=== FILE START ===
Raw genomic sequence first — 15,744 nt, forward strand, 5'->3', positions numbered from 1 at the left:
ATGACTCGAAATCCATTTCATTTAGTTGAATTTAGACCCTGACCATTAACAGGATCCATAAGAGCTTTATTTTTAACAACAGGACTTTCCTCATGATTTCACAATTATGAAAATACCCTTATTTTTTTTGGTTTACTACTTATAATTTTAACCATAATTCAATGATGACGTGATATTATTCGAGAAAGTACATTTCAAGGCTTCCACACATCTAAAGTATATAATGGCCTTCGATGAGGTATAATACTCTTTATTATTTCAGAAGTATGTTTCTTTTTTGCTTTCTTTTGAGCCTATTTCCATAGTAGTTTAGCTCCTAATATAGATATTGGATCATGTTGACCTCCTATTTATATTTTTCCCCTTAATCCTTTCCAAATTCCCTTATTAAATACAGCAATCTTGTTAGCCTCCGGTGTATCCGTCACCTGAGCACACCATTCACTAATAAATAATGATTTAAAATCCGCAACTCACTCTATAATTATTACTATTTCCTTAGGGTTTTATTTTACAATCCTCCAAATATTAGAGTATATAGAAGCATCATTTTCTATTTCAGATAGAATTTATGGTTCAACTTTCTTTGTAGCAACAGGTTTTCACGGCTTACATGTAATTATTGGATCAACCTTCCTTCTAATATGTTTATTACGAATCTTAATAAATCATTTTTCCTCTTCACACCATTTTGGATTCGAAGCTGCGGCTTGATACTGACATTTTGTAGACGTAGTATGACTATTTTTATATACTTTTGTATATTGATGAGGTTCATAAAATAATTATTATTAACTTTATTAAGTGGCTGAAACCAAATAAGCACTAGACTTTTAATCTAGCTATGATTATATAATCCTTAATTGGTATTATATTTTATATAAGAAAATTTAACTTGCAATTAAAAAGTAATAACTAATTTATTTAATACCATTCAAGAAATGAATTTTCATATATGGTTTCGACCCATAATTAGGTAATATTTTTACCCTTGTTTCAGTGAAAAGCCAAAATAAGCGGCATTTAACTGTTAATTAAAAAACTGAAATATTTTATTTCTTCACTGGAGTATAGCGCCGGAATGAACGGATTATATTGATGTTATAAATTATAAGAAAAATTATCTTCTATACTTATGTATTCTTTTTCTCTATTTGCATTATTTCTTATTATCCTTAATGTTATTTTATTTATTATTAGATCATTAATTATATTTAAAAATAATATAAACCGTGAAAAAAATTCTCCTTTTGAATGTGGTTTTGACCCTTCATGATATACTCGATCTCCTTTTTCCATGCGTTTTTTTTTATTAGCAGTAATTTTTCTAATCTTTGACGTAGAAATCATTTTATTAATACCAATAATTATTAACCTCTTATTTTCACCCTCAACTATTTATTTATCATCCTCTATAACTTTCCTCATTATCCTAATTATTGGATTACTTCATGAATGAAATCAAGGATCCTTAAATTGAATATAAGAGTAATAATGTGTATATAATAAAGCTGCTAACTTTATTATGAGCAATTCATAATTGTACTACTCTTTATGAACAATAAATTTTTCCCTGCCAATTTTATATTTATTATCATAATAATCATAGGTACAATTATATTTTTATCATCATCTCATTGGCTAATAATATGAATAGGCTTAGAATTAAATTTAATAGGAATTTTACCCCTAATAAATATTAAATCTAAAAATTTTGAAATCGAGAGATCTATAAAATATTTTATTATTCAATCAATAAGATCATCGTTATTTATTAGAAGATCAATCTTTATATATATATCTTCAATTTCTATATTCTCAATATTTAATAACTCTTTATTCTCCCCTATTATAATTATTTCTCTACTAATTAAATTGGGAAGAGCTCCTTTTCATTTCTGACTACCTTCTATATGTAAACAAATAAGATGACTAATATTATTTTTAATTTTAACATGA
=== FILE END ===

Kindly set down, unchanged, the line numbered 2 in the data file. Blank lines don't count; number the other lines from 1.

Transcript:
ATGACTCGAAATCCATTTCATTTAGTTGAATTTAGACCCTGACCATTAACAGGATCCATAAGAGCTTTATTTTTAACAACAGGACTTTCCTCATGATTTCACAATTATGAAAATACCCTTATTTTTTTTGGTTTACTACTTATAATTTTAACCATAATTCAATGATGACGTGATATTATTCGAGAAAGTACATTTCAAGGCTTCCACACATCTAAAGTATATAATGGCCTTCGATGAGGTATAATACTCTTTATTATTTCAGAAGTATGTTTCTTTTTTGCTTTCTTTTGAGCCTATTTCCATAGTAGTTTAGCTCCTAATATAGATATTGGATCATGTTGACCTCCTATTTATATTTTTCCCCTTAATCCTTTCCAAATTCCCTTATTAAATACAGCAATCTTGTTAGCCTCCGGTGTATCCGTCACCTGAGCACACCATTCACTAATAAATAATGATTTAAAATCCGCAACTCACTCTATAATTATTACTATTTCCTTAGGGTTTTATTTTACAATCCTCCAAATATTAGAGTATATAGAAGCATCATTTTCTATTTCAGATAGAATTTATGGTTCAACTTTCTTTGTAGCAACAGGTTTTCACGGCTTACATGTAATTATTGGATCAACCTTCCTTCTAATATGTTTATTACGAATCTTAATAAATCATTTTTCCTCTTCACACCATTTTGGATTCGAAGCTGCGGCTTGATACTGACATTTTGTAGACGTAGTATGACTATTTTTATATACTTTTGTATATTGATGAGGTTCATAAAATAATTATTATTAACTTTATTAAGTGGCTGAAACCAAATAAGCACTAGACTTTTAATCTAGCTATGATTATATAATCCTTAATTGGTATTATATTTTATATAAGAAAATTTAACTTGCAATTAAAAAGTAATAACTAATTTATTTAATACCATTCAAGAAATGAATTTTCATATATGGTTTCGACCCATAATTAGGTAATATTTTTACCCTTGTTTCAGTGAAAAGCCAAAATAAGCGGCATTTAACTGTTAATTAAAAAACTGAAATATTTTATTTCTTCACTGGAGTATAGCGCCGGAATGAACGGATTATATTGATGTTATAAATTATAAGAAAAATTATCTTCTATACTTATGTATTCTTTTTCTCTATTTGCATTATTTCTTATTATCCTTAATGTTATTTTATTTATTATTAGATCATTAATTATATTTAAAAATAATATAAACCGTGAAAAAAATTCTCCTTTTGAATGTGGTTTTGACCCTTCATGATATACTCGATCTCCTTTTTCCATGCGTTTTTTTTTATTAGCAGTAATTTTTCTAATCTTTGACGTAGAAATCATTTTATTAATACCAATAATTATTAACCTCTTATTTTCACCCTCAACTATTTATTTATCATCCTCTATAACTTTCCTCATTATCCTAATTATTGGATTACTTCATGAATGAAATCAAGGATCCTTAAATTGAATATAAGAGTAATAATGTGTATATAATAAAGCTGCTAACTTTATTATGAGCAATTCATAATTGTACTACTCTTTATGAACAATAAATTTTTCCCTGCCAATTTTATATTTATTATCATAATAATCATAGGTACAATTATATTTTTATCATCATCTCATTGGCTAATAATATGAATAGGCTTAGAATTAAATTTAATAGGAATTTTACCCCTAATAAATATTAAATCTAAAAATTTTGAAATCGAGAGATCTATAAAATATTTTATTATTCAATCAATAAGATCATCGTTATTTATTAGAAGATCAATCTTTATATATATATCTTCAATTTCTATATTCTCAATATTTAATAACTCTTTATTCTCCCCTATTATAATTATTTCTCTACTAATTAAATTGGGAAGAGCTCCTTTTCATTTCTGACTACCTTCTATATGTAAACAAATAAGATGACTAATATTATTTTTAATTTTAACATGA